The Velvet Underground’s John Cale Plays Erik Satie’s Vexations on I’ve Got a Secret (1963)

≡ Category: Music, Television |2 Comments

Few of us today, in search of unconventional artistry, would imagine mid-20th-century CBS game shows as a promising resource.


Hear the First Jazz Record, Which Launched the Jazz Age: “Livery Stable Blues” (1917)

≡ Category: Music |5 Comments

Through turn-of-the-century America meandered blues, bluegrass, and “old time” music. Gospel hymns, waltzes, and marches.


Why We Love Vivaldi’s “Four Seasons”: An Animated Music Lesson

≡ Category: Animation, K-12, Life, Music, TED Talks |Leave a Comment”>Peter

Remember listening to Peter and the Wolf as a child, how the narrator would explain that certain instruments correspond to particular characters:  the duck – an oboe, the wolf – three horns, and so on?
In the above TED-Ed lesson (memorably animated by Compote Collective), music historian Betsy Schwarm fulfills much the same role f


A Sonic Introduction to Avant-Garde Music: Stream 145 Minutes of 20th Century Art Music, Including Modernism, Futurism, Dadaism & Beyond

≡ Category: Art, Music |1 Comment”>Satie’s

Avant-garde composers of the 20th century have left a vexing legacy, beginning perhaps with one of the century’s first minimalists, Erik Satie (1866 –1925), whose career illustrates a central paradox of experimental music: it can seem to most of us totally inaccessible, alien, and frustrating, yet it is also a pervasive influence


Bruce Springsteen and the E Street Band Improvises and Plays, Completely Unrehearsed, Chuck Berry’s “You Never Can Tell,” Live Onstage (2013)

≡ Category: Music |Leave a Comment”>wrote

Most musicians have little chance of achieving lasting wealth and fame. It’s a profession in which only a tiny percentage of people ever “make it”—at least according to the impossibly high standards of celebrity we tend to apply.


How to Respond to the Challenges of Our Time?: Jazz Legends Herbie Hancock & Wayne Shorter Give 10 Pieces of Advice to Young Artists, and Everyone Else

≡ Category: Art, Creativity, Current Affairs, Jazz, Music |6 Comments”>philosophy

Some moments in history strike us as dramatic ruptures. Certainties are superseded, thrown into chaos by a seismic event, and we find ourselves adrift and anxious. What are artists to do? Gripped by the same fears as everyone else, the same sense of urgency, writers, musicians, filmmakers, painters, etc.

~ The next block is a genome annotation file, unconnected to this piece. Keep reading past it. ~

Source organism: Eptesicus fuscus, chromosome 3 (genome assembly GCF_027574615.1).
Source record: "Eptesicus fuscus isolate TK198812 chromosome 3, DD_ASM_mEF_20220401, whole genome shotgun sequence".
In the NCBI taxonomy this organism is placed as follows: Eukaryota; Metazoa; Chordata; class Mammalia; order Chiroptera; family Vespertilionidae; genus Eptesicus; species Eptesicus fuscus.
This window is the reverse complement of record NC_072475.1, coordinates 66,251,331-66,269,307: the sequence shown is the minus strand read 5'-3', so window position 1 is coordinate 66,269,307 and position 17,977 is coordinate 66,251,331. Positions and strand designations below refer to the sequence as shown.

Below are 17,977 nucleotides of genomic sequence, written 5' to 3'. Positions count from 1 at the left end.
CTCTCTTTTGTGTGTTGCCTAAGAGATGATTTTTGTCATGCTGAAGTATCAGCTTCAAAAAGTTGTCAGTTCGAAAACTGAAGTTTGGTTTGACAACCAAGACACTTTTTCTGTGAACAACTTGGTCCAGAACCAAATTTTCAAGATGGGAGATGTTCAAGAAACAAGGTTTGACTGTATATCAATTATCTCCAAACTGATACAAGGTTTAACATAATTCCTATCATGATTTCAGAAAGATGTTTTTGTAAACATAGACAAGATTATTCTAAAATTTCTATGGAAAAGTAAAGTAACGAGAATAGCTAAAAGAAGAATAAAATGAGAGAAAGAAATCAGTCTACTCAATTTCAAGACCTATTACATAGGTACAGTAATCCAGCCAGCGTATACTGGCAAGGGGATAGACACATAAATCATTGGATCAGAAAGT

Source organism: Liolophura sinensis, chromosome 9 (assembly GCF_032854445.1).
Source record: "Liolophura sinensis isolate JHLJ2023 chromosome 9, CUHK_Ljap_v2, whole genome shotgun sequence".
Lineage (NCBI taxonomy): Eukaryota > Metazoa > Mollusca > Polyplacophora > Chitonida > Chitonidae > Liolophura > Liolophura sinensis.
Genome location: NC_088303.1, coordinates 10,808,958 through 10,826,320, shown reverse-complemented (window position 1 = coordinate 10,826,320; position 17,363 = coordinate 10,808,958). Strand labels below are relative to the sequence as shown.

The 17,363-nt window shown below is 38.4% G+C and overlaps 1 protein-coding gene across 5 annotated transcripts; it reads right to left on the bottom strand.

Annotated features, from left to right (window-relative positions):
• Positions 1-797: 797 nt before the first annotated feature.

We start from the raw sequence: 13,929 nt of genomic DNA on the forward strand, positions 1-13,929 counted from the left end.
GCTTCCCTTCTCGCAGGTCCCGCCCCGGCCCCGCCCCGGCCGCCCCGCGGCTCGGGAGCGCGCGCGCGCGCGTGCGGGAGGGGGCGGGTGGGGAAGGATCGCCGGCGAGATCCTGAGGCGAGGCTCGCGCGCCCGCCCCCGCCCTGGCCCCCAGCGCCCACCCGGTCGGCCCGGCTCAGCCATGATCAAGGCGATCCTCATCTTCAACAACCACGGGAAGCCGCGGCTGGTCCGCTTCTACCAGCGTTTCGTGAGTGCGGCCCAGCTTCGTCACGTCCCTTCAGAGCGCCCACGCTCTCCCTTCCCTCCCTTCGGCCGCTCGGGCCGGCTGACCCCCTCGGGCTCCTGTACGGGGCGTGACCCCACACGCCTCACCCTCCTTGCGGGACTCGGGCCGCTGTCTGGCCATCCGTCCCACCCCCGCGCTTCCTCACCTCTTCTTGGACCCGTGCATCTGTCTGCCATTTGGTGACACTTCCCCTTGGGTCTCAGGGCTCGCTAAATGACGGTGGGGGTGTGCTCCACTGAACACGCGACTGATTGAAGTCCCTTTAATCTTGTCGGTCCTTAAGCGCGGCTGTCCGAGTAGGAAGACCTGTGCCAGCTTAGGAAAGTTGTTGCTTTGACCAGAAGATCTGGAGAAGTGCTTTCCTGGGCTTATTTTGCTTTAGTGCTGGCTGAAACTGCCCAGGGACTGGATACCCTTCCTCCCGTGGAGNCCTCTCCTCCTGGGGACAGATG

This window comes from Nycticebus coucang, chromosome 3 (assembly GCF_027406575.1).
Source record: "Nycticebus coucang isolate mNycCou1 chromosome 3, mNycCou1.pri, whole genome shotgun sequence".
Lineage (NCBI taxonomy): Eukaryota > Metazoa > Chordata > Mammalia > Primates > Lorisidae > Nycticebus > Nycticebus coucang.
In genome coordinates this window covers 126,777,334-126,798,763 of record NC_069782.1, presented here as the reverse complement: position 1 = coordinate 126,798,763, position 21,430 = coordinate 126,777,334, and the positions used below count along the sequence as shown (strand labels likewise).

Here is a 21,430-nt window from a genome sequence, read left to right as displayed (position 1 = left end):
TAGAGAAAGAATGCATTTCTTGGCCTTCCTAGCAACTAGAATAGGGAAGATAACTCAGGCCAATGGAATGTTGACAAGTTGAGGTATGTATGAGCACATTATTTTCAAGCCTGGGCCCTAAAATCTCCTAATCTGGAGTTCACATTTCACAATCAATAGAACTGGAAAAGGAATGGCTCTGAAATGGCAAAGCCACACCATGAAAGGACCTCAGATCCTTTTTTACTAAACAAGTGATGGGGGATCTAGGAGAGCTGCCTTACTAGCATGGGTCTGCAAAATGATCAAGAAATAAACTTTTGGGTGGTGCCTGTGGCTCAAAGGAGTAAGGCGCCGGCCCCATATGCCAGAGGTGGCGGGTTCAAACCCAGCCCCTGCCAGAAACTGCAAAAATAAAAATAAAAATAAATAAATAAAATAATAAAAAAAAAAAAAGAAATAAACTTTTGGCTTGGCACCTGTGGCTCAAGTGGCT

Discover the 1126 Books in John Cage’s Personal Library: Foucault, Joyce, Wittgenstein, Virginia Woolf, Buckminster Fuller & More

≡ Category: Books, Literature, Music, Philosophy |1 Comment

Image by or Rob Bogaerts/Fotocollectie Anefo
To properly honor your cultural role models, don’t try to do what they did, or even to think what they thought, but to think how they thought.


Hear a 4 Hour Playlist of Great Protest Songs: Bob Dylan, Nina Simone, Bob Marley, Public Enemy, Billy Bragg & More

≡ Category: Music, Politics |6 Comments”>Public

When I was growing up, protest music meant Public Enemy, Rage Against the Machine, and—for some few Americans and very many Brits—Billy Bragg: an artist “at home with both socialist politics and heartbreak,” writes Allmusic, “styled on the solo attack of early Dylan and the passion of the Clash.


Kraftwerk Plays a Live 40-Minute Version of their Signature Song “Autobahn:” A Soundtrack for a Long Road Trip (1974)

≡ Category: Music |1 Comment”>single

“The joys of motoring are more or less fictional,” wrote Zelda Fitzgerald to Ludlow Fowler, a friend of her husband F. Scott, in 1920. But what an inspiring breadth of fiction they’ve inspired on the page and screen, mostly set along the seemingly endless road-miles of America.


Stream Marc Maron’s Excellent, Long Interview with The Band’s Robbie Robertson

≡ Category: Music |Leave a Comment

Image of Robertson (left) and Bob Dylan (right) by Jim Summaria, via Wikimedia Commons
A quick heads up: Marc Maron released this week a long, probing and quite excellent interview with The Band’s Robbie Robertson.


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